The correctional psychiatrists who serve as editors and authors of this text have built upon the excellent work done by many of the same authors a decade ago in the sentinel book, Handbook of Correctional Mental Health.1 The Oxford Textbook of Correctional Psychiatry examines current thinking in correctional mental health care and mental health administration and covers new ground. It is thorough in the breadth of topics that it covers and will serve as a useful resource for forensic mental health professionals and trainees, as well as administrators and attorneys involved in correctional mental health care. The book addresses how correctional psychiatry intersects with community health care and public policy and will be a useful resource for individuals in those fields, as well.
The comprehensive Textbook has 13 sections and 71 chapters, and most have a common theme. The authors call upon correctional psychiatrists and administrators to be aware of the unique challenges inherent in this setting, while continually being mindful of medical ethics. The editors have ensured that the chapters do not duplicate information except when it is essential to understanding the material.
The first two sections review the context and organization of correctional institutions. Jamie Fellner's chapter on human rights makes for an especially interesting read when combined with the thoughtful discourse on multidirectional, robust professionalism by Philip Candilis and Eric Huttenbach. Robert Trestman notes the lack of studies comparing the various funding models of correctional health care and closes with a well-articulated suggestion of the potential benefits that this work could provide.
Section III covers patient management from screening to community re-entry with an important discussion on restricted housing. The effects, or possible lack thereof, that segregation has on the mentally ill are reviewed. The authors rightly point out that societal concerns with long-term segregation have to do with the potential violation of evolving standards of decency.
Sections IV, V, and VI address common management topics, emergencies, and general psychopharmacologic concerns in corrections institutions. Bernice Elger's chapter on sleep complaints elegantly examines the ethics of insomnia management in corrections. Reena Kapoor's review of crises management details how psychiatrists' roles may differ in a correctional setting but returns to the importance of applying one's medical ethics in these settings in the same manner that one does in community settings. The authors examine the need for and benefits of hospitalization, but remind the reader to give consideration to the stigma of hospitalization.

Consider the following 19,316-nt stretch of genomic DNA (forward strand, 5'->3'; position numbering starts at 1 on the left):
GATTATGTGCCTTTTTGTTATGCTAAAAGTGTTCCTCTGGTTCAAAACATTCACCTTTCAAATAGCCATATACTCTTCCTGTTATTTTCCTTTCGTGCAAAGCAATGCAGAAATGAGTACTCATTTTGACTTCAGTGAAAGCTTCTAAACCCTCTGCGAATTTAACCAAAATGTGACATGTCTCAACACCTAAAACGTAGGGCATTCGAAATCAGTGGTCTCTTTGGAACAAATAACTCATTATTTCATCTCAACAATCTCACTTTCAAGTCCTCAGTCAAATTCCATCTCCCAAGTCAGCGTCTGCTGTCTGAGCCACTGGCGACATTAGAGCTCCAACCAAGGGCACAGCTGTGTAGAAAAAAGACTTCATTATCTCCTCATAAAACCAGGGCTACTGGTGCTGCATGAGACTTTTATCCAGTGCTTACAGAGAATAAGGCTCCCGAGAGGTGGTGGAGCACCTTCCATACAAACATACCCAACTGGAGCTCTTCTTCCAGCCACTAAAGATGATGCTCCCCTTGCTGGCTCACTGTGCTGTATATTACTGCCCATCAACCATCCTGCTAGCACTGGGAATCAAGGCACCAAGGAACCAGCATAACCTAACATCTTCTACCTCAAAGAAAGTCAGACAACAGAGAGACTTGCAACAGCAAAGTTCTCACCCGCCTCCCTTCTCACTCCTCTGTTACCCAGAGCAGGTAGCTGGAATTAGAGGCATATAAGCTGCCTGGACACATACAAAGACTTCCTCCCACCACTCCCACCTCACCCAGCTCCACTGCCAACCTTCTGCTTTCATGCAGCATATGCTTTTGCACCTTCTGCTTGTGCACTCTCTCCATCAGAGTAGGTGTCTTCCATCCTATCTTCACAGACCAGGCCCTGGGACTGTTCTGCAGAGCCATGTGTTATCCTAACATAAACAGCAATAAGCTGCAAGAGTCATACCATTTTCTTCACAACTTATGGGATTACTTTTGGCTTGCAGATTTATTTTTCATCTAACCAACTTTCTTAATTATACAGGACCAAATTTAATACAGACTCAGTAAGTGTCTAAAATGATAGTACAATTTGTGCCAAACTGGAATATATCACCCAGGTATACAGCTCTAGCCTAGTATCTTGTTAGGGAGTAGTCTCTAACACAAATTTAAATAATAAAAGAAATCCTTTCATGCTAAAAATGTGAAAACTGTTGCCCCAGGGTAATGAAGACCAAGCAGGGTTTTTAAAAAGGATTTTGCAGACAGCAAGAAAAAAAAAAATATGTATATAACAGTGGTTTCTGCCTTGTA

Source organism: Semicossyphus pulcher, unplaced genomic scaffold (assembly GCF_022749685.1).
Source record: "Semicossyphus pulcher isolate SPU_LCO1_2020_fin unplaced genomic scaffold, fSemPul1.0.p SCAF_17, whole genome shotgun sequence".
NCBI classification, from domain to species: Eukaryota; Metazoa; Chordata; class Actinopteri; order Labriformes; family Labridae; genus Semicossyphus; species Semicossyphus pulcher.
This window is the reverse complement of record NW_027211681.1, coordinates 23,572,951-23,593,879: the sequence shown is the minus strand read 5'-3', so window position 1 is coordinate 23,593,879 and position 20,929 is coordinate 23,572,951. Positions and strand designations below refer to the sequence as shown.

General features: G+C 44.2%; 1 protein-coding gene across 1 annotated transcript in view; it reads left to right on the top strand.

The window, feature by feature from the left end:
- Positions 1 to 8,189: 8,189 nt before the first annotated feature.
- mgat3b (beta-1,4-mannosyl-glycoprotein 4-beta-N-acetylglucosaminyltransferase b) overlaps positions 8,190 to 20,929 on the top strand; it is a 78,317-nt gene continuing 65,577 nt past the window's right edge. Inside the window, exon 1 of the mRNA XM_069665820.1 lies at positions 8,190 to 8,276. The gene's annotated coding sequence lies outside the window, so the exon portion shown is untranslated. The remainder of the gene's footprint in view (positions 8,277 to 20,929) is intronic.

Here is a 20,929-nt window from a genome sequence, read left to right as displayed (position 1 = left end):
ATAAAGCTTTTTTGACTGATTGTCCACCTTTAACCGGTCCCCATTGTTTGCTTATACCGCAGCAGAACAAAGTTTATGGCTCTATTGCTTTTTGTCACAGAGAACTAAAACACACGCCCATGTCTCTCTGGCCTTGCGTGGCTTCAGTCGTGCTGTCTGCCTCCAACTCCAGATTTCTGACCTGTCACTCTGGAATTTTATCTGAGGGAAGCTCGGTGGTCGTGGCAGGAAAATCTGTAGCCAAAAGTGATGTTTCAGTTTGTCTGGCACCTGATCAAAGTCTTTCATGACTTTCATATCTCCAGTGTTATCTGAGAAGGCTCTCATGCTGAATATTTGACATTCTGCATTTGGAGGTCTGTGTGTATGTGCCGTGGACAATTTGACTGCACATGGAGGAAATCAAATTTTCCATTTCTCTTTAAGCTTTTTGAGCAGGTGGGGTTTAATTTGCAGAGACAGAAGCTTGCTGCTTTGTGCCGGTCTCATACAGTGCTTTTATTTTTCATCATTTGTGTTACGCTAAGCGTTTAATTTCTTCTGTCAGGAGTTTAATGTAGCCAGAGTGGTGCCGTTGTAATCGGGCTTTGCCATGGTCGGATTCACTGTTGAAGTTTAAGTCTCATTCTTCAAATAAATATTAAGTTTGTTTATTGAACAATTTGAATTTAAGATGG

Section VII reviews various mental disorders and describes how their treatment differs in correctional institutions. Even the seasoned correctional psychiatrist should benefit from the discussion regarding attention deficit hyperactivity disorder and complex posttraumatic stress disorder (PTSD), as the authors point out that these are often unrecognized, underdiagnosed, and untreated, with resulting behavioral management challenges for the system. The chapters that address psychotherapy review evidence-based treatment modalities, including individual and group therapies and the recovery model. There is also a review of treatment of substance use disorders.
The discussions of suicide prevention, suicide risk assessment, management of aggression, self-injury and misconduct include the latest evidence-based research. James Degroot gives an informative review of the success of the Georgia Department of Corrections (GDC) in treating PTSD.
As with any textbook, there are some updates in diagnosis and treatment that are not included in the book. Specifically, our readers may find it useful to know that the frequently encountered complaint of middle-of-the-night insomnia has an evidenced-based U.S. Food and Drug Administration–approved treatment that is nonaddictive: low- to ultra-low-dose doxepin has a unique mechanism at the lower doses. This treatment is also recommended by the American Academy of Sleep Medicine.2 Also, the literature is evolving regarding the effect of the change in PTSD diagnostic criteria on its incidence in correctional institutions.
It is an understatement to say that this book is comprehensive. Its thoroughness is surpassed by the level of expertise of the authors and editors. The cohesive organization of the large number of essential topics, by so many experts, makes this a book that will be referred to constantly for both the evidence-based standards, but also, for ethics guidance while working in corrections, community health care, and public policy.
Disclosures of financial or other potential conflicts of interest: None.
- © 2016 American Academy of Psychiatry and the Law